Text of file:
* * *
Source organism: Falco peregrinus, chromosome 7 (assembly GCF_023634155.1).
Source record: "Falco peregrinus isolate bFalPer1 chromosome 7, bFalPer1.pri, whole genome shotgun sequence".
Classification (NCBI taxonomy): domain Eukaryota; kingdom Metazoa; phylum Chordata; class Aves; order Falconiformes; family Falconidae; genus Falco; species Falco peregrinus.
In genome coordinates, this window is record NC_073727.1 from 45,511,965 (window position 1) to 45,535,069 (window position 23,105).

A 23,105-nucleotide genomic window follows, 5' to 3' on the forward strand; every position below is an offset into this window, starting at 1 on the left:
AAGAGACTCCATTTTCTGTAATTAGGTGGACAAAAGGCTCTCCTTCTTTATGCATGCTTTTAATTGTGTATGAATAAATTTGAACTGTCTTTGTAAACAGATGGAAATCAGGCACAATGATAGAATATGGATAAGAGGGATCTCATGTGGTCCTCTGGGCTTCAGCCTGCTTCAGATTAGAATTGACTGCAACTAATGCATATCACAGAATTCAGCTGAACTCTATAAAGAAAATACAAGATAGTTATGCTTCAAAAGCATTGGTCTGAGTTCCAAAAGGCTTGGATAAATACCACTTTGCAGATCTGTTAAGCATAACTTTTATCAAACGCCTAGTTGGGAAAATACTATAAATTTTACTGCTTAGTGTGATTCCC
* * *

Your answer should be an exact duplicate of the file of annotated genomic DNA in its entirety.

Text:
Source organism: Falco peregrinus, chromosome 7 (assembly GCF_023634155.1).
Source record: "Falco peregrinus isolate bFalPer1 chromosome 7, bFalPer1.pri, whole genome shotgun sequence".
Classification (NCBI taxonomy): domain Eukaryota; kingdom Metazoa; phylum Chordata; class Aves; order Falconiformes; family Falconidae; genus Falco; species Falco peregrinus.
In genome coordinates, this window is record NC_073727.1 from 45,511,965 (window position 1) to 45,535,069 (window position 23,105).

A 23,105-nucleotide genomic window follows, 5' to 3' on the forward strand; every position below is an offset into this window, starting at 1 on the left:
AAGAGACTCCATTTTCTGTAATTAGGTGGACAAAAGGCTCTCCTTCTTTATGCATGCTTTTAATTGTGTATGAATAAATTTGAACTGTCTTTGTAAACAGATGGAAATCAGGCACAATGATAGAATATGGATAAGAGGGATCTCATGTGGTCCTCTGGGCTTCAGCCTGCTTCAGATTAGAATTGACTGCAACTAATGCATATCACAGAATTCAGCTGAACTCTATAAAGAAAATACAAGATAGTTATGCTTCAAAAGCATTGGTCTGAGTTCCAAAAGGCTTGGATAAATACCACTTTGCAGATCTGTTAAGCATAACTTTTATCAAACGCCTAGTTGGGAAAATACTATAAATTTTACTGCTTAGTGTGATTCCC